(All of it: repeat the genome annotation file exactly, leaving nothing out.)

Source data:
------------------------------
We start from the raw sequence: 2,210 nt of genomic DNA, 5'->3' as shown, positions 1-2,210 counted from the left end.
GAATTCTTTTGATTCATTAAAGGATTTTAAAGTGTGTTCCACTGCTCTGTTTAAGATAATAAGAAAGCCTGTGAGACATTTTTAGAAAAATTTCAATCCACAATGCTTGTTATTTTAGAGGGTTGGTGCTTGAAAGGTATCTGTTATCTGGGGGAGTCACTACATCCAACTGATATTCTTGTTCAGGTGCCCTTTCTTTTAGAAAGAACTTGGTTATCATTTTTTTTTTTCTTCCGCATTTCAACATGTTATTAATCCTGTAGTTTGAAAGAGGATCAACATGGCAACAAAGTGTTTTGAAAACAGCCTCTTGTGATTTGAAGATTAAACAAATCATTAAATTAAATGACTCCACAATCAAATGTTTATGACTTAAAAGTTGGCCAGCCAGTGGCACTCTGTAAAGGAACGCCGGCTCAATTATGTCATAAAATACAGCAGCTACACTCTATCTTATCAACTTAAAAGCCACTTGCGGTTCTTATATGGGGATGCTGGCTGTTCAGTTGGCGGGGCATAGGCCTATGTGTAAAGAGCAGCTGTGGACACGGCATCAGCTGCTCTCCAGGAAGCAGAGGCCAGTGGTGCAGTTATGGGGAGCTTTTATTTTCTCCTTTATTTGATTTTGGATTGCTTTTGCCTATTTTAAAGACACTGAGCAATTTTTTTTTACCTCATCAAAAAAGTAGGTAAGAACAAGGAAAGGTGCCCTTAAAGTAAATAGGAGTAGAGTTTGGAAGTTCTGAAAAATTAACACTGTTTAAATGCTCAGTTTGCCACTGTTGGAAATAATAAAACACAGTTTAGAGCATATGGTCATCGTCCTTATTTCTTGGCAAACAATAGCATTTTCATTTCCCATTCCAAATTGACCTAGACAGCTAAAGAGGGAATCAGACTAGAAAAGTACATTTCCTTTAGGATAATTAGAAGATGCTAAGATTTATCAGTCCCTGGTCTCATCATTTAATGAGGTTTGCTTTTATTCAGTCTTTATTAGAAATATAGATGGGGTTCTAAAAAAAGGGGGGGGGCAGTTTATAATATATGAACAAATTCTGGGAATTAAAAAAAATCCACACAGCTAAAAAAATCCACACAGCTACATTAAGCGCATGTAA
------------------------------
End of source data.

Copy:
We start from the raw sequence: 2,210 nt of genomic DNA, 5'->3' as shown, positions 1-2,210 counted from the left end.
GAATTCTTTTGATTCATTAAAGGATTTTAAAGTGTGTTCCACTGCTCTGTTTAAGATAATAAGAAAGCCTGTGAGACATTTTTAGAAAAATTTCAATCCACAATGCTTGTTATTTTAGAGGGTTGGTGCTTGAAAGGTATCTGTTATCTGGGGGAGTCACTACATCCAACTGATATTCTTGTTCAGGTGCCCTTTCTTTTAGAAAGAACTTGGTTATCATTTTTTTTTTTCTTCCGCATTTCAACATGTTATTAATCCTGTAGTTTGAAAGAGGATCAACATGGCAACAAAGTGTTTTGAAAACAGCCTCTTGTGATTTGAAGATTAAACAAATCATTAAATTAAATGACTCCACAATCAAATGTTTATGACTTAAAAGTTGGCCAGCCAGTGGCACTCTGTAAAGGAACGCCGGCTCAATTATGTCATAAAATACAGCAGCTACACTCTATCTTATCAACTTAAAAGCCACTTGCGGTTCTTATATGGGGATGCTGGCTGTTCAGTTGGCGGGGCATAGGCCTATGTGTAAAGAGCAGCTGTGGACACGGCATCAGCTGCTCTCCAGGAAGCAGAGGCCAGTGGTGCAGTTATGGGGAGCTTTTATTTTCTCCTTTATTTGATTTTGGATTGCTTTTGCCTATTTTAAAGACACTGAGCAATTTTTTTTTACCTCATCAAAAAAGTAGGTAAGAACAAGGAAAGGTGCCCTTAAAGTAAATAGGAGTAGAGTTTGGAAGTTCTGAAAAATTAACACTGTTTAAATGCTCAGTTTGCCACTGTTGGAAATAATAAAACACAGTTTAGAGCATATGGTCATCGTCCTTATTTCTTGGCAAACAATAGCATTTTCATTTCCCATTCCAAATTGACCTAGACAGCTAAAGAGGGAATCAGACTAGAAAAGTACATTTCCTTTAGGATAATTAGAAGATGCTAAGATTTATCAGTCCCTGGTCTCATCATTTAATGAGGTTTGCTTTTATTCAGTCTTTATTAGAAATATAGATGGGGTTCTAAAAAAAGGGGGGGGGCAGTTTATAATATATGAACAAATTCTGGGAATTAAAAAAAATCCACACAGCTAAAAAAATCCACACAGCTACATTAAGCGCATGTAA